(Looking Beyond the Obvious)
by William J. Cook
Image stabilized binoculars have added a new dimension to navigation, water-borne safety, and for those who would admit it, viewing pleasure. Thus it is no wonder they have been gaining rapidly in popularity.
Without a doubt the stabilizing feature dramatically increases a binocular’s usefulness. Still, there is much more to seeing than that which can be obtained through a jitter-free image, and when planning to buy an Image Stabilized instrument, one should also consider: Aperture, Magnification, Field of View, and just what can be expected by way of stabilization.
Pride of ownership can cloud one’s mind to the realities of what to expect from any of these high-tech devices. But, careful consideration will show the needs of a day-sailor puttering around Puget Sound is quite different from someone prone to long voyages or spending a lot of time cruising off the coast of Canada.
The apertures for the most popular IS (image stabilized) binoculars fall between 30 and 50 millimeters. With every square inch of objective lens (the large front lens) gathering the light of nine fully dilated eyes, it’s easy to see that the larger the objective—the brighter the image at a given magnification. I say “given” because just as increasing aperture increases image brightness, so, too, will increasing magnification work to diminish it.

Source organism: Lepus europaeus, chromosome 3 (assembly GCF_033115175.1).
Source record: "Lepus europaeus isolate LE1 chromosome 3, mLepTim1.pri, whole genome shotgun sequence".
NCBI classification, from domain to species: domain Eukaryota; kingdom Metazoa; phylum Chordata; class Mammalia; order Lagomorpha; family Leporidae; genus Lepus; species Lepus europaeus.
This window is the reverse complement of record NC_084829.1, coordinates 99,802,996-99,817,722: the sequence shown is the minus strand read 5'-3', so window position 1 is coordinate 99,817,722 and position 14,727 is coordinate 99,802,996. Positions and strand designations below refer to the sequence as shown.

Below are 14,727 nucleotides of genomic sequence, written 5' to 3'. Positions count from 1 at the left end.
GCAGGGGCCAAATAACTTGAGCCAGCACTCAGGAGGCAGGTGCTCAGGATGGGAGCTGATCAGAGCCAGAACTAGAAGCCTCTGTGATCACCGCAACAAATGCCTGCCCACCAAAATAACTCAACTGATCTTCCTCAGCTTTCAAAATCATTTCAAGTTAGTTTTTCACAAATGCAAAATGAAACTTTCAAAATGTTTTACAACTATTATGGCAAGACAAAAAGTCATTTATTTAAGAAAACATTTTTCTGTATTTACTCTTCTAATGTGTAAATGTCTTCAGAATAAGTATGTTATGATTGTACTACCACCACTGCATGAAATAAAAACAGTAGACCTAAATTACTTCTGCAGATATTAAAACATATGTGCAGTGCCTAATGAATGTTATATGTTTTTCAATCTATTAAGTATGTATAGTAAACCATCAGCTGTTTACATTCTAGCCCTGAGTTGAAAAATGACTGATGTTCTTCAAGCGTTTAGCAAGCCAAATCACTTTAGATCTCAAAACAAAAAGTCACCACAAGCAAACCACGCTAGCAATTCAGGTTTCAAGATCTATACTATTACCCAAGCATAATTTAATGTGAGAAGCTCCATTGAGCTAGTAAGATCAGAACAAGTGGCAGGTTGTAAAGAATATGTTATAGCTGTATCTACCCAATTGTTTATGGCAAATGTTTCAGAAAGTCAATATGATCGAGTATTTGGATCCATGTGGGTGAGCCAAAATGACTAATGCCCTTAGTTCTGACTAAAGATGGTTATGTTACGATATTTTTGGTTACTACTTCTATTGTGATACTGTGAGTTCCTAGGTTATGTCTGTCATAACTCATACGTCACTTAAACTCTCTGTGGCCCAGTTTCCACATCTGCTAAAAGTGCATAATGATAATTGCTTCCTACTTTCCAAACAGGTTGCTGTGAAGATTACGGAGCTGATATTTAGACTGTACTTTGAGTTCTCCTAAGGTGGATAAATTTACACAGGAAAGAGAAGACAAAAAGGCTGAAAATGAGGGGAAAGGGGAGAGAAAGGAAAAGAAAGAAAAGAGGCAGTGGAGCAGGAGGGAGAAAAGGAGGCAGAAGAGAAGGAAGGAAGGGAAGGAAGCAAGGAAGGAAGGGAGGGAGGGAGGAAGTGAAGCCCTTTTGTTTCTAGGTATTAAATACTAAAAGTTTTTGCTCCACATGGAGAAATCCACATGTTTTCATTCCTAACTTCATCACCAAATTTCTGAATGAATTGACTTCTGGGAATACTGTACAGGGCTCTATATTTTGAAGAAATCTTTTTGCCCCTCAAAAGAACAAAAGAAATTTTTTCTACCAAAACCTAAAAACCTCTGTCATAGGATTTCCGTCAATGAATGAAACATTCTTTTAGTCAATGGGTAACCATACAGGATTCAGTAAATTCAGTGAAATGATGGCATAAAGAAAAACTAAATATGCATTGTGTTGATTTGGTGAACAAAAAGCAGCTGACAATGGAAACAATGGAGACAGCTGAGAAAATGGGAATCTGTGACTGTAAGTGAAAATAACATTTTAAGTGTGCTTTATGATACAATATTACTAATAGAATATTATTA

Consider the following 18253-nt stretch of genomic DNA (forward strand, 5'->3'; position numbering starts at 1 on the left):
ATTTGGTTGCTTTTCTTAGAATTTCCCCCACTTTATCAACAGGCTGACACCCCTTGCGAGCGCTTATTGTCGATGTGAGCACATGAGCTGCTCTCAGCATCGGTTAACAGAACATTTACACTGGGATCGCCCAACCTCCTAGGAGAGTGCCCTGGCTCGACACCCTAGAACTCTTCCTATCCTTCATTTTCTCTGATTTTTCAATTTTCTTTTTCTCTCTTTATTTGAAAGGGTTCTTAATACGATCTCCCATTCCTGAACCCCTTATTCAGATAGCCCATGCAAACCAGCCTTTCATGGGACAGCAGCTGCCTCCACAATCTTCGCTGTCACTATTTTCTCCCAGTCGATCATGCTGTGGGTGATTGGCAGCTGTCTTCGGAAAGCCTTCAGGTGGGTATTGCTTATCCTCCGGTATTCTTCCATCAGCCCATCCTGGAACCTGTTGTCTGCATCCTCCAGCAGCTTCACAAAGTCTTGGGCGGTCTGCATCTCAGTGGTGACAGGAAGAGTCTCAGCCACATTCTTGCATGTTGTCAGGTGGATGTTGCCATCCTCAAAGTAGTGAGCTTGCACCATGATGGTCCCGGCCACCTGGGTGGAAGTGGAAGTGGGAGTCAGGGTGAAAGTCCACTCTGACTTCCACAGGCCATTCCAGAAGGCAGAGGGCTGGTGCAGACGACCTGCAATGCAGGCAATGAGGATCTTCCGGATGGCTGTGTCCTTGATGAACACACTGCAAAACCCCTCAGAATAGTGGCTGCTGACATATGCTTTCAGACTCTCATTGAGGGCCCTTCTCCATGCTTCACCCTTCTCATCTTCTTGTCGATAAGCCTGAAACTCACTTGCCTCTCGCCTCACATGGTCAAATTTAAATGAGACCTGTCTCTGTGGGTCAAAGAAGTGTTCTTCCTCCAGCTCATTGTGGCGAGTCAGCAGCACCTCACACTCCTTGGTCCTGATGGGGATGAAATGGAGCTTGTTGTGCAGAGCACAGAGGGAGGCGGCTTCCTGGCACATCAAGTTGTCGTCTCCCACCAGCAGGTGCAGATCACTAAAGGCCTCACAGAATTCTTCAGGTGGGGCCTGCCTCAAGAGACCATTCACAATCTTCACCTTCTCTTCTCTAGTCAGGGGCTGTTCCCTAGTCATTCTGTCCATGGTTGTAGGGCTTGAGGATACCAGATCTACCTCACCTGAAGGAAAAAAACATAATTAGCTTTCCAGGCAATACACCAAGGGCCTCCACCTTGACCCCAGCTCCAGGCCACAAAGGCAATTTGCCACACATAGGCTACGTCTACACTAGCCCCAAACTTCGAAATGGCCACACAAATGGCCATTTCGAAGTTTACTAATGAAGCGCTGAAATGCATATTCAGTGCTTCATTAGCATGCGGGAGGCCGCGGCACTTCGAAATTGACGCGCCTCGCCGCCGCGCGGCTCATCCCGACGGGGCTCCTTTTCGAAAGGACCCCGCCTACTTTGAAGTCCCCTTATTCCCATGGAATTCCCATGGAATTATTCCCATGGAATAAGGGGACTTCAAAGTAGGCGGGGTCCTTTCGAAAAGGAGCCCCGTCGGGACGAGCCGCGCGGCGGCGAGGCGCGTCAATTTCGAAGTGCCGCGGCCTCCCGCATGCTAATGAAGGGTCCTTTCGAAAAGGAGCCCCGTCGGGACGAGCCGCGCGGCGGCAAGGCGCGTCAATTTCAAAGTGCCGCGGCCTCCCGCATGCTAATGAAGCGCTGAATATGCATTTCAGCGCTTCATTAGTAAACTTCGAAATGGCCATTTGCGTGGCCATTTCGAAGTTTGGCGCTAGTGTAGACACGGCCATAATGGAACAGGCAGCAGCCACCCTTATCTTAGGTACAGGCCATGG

Another factor of choice is Magnification. Binocular users in general have a tendency to believe that magnification—“power”—is the most important aspect any optical aid. Nothing, however, could be further from the truth. High-tech or not, IS binoculars don’t have magical powers; they only transmit the light that strikes their objective lenses. That means an increase in magnification will result in a dimmer—somewhat harder to see—image.
Field of View:
As interplay between aperture and magnification, Field of View is also something to be determined by the user.
It is for the sailor to determine which is more important. Is it a bright, clear image in a field of view wide enough to easily find his target? Or will he sacrifice field of view for the ability to identify those things once he has found them through using a higher power? There is no right or wrong answer, it’s merely a question of personal preference. It’s not within the scope of this article to be a primer in the binocular basics. But, each mariner should know deciding on the right IS binocular for his or her needs requires more consideration than factors concerning stabile images!
The figure shows a sign created to help the mariner choose his or her IS binocular at Captain’s Nautical Supplies in Seattle.
The white dot in the “bull’s eye” shows the size of the bundle of light rays coming from several popular IS instruments. They’re shown relative to each other, the trusty traditional 7×50 binocular, and a person’s pupil on a day of subdued brightness.
From this graphic, it is also easy to see that the size of an instrument’s rear eyelens has little to do with the amount of light that passes through the instrument!
Finally, IS technology is great for correcting rapid, short-term vibrations—body tremors, engine vibration, wind gusts, and the like—they do relatively little when it comes to constant, long-duration motions such as pitch and roll. But then, just handling the rapid vibrations for which they were designed can make dealing with wave action much easier to live with.